Friday, May 13, 2016

Is it loaded - the summer of '94

“Is it loaded?” I asked, glancing across my ’84 Oldsmobile at my best friend, Jeremy Coll-Goss.
“Yep,” he said.
“Completely full?” I asked, to make sure.
“Yep,” he said again a wolfish grin crossing his face.
I respond with a smile and open the driver’s side door to my carriage. Jeremy gets in the other side carefully not wanting to discharge the weapon in his hands.
It’s summer in Alaska, fast approaching July 4, and Jeremy and I are enjoying our time together. High school is done for me and, with jobs and him having another year to finish, we don’t know how much more time we will get to hang out.
He takes a moment to position the tank on the floorboard, making sure not to twist the hose. He positions the barrel of the gun to hang out the window as he slowly closes the door.
“Dude, that has got to be the biggest Super Soaker I have ever seen,” I say with a chuckle.
“I know, right?” says Jeremy in a very typical response for him.
We pull out of the driveway of his parent’s North Pole, Alaska home and head towards the main thoroughfare. Jeremy’s eyes are darting across the candy-cane decorated streets looking for a victim.
We pass Pizza Hutt and turn down St. Nicholas Dr. headed towards the iconic Santa Clause House. That’s when we see her.
I look at Jeremy, his sunglasses are on, hair blowing in the wind, “You ready?”
“I am.” He says.
We approach the girl walking towards us. I slow the car down just enough for Jeremy to take aim. Then, with a pull of the lever he fires both barrels of the Super Soaker.
We could hear her scream as the ice cold water splashed all over her. Laughing, we drive off.
June of 1993 was often filled with weekends like this for Jeremy and I. Typically he would get off work late and I would go and pick him up. Together we would drive all over Fairbanks and North Pole looking for any sort of mischief we could get into. This day we happen to be heading to Chena Lakes for reasons I can’t recall.
I don’t remember if we soaked anyone else as we drove to the lake or if we just waited until we got there to fully empty the weapon – more than likely on me when I turned my back to him.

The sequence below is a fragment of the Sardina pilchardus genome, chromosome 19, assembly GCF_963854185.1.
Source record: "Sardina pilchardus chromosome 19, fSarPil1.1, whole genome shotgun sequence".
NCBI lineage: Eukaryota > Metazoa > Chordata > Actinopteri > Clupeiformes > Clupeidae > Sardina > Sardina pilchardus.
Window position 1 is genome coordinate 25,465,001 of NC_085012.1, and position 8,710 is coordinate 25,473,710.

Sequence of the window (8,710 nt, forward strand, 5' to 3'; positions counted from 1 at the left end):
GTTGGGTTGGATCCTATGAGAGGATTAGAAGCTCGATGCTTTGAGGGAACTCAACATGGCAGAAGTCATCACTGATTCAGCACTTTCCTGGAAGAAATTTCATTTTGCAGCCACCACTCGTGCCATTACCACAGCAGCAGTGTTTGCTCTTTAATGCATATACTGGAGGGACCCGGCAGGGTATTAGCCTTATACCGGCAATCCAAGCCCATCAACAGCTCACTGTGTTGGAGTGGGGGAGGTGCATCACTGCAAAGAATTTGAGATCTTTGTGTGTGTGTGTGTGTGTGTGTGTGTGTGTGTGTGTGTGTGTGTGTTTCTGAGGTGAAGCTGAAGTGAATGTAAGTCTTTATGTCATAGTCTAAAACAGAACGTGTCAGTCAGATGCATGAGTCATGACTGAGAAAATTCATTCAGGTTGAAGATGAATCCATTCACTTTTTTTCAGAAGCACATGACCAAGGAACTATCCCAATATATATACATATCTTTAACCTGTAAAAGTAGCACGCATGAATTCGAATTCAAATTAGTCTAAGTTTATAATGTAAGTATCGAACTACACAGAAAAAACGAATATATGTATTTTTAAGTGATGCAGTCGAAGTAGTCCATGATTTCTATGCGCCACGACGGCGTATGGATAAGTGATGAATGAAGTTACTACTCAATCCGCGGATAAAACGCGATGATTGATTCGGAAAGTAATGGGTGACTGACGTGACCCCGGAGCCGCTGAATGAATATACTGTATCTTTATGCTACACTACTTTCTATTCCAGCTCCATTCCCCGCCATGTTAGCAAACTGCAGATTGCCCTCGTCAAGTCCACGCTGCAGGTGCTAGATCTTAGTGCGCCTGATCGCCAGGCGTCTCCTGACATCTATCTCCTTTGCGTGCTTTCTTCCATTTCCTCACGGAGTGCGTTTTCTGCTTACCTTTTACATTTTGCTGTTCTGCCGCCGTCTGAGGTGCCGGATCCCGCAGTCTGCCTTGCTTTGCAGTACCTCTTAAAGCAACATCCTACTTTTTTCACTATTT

Looking back, it wasn’t the nicest thing in the world to do but, at 18-years-old, we didn’t care.
Besides, this was our last summer before transitioning to adulthood, well, it was for me. Like I said, Jeremy had another year to finish.
When it became apparent neither of us would be able to attend graduation (because of a choice I made I did not pass my Economics class and had to take it through the summer) we kinda made a pact to each other to have a blast that summer. And we did.
I often think about the things we did that summer. If ever there is a time I get a bit nostalgic, it’s about that summer.
When fourth of July approached, Jeremy and I bought a bunch of fireworks and headed out to a dumpster site on Chena Hot Springs Road. Joining us were my younger brother Dom (who was often with us), Scott Livingston, and Travis Watson (two of our closer friends).
I distinctly remember when we lit off a pack of Saturn Missiles the box tipped over and began firing directly at us. Scott jumped in the car while the rest of us ducked behind it practically falling over ourselves with laughter.
We finished that night drinking a lot of whiskey and Jeremy’s favorite drink at the time, Fuzzy Navels.
Pretty sure we were playing cards (possibly Rummy but I don’t remember) later that night. I seem to remember laughing so hard I spit orange soda all over the guys and then fell off my bench into a bag of beer bottles. Nothing broke, thankfully. 
That fall our other best friend, Harold McGrogan moved back to Alaska from Ohio. Harold, who was a bit wilder than we were, quickly found his groove with our group.
Much like the song, Blood on Blood by Bon Jovi, the three of us were like brothers. So much of my life has been filled with memories of one or two of these guys and I doing something stupid, somewhere. Or staying up late trying to figure out life’s mysteries, helping each other through rough times, celebrating happiness together, crying together.
It’s been a long time since the three of us were together and I miss those two fiercely.

Jeremy lives in Denver now. Harold is in Iowa. Of course, I am in Wyoming. Life has put a lot of distance between the three of us. Doesn’t matter, though, I still call them brother.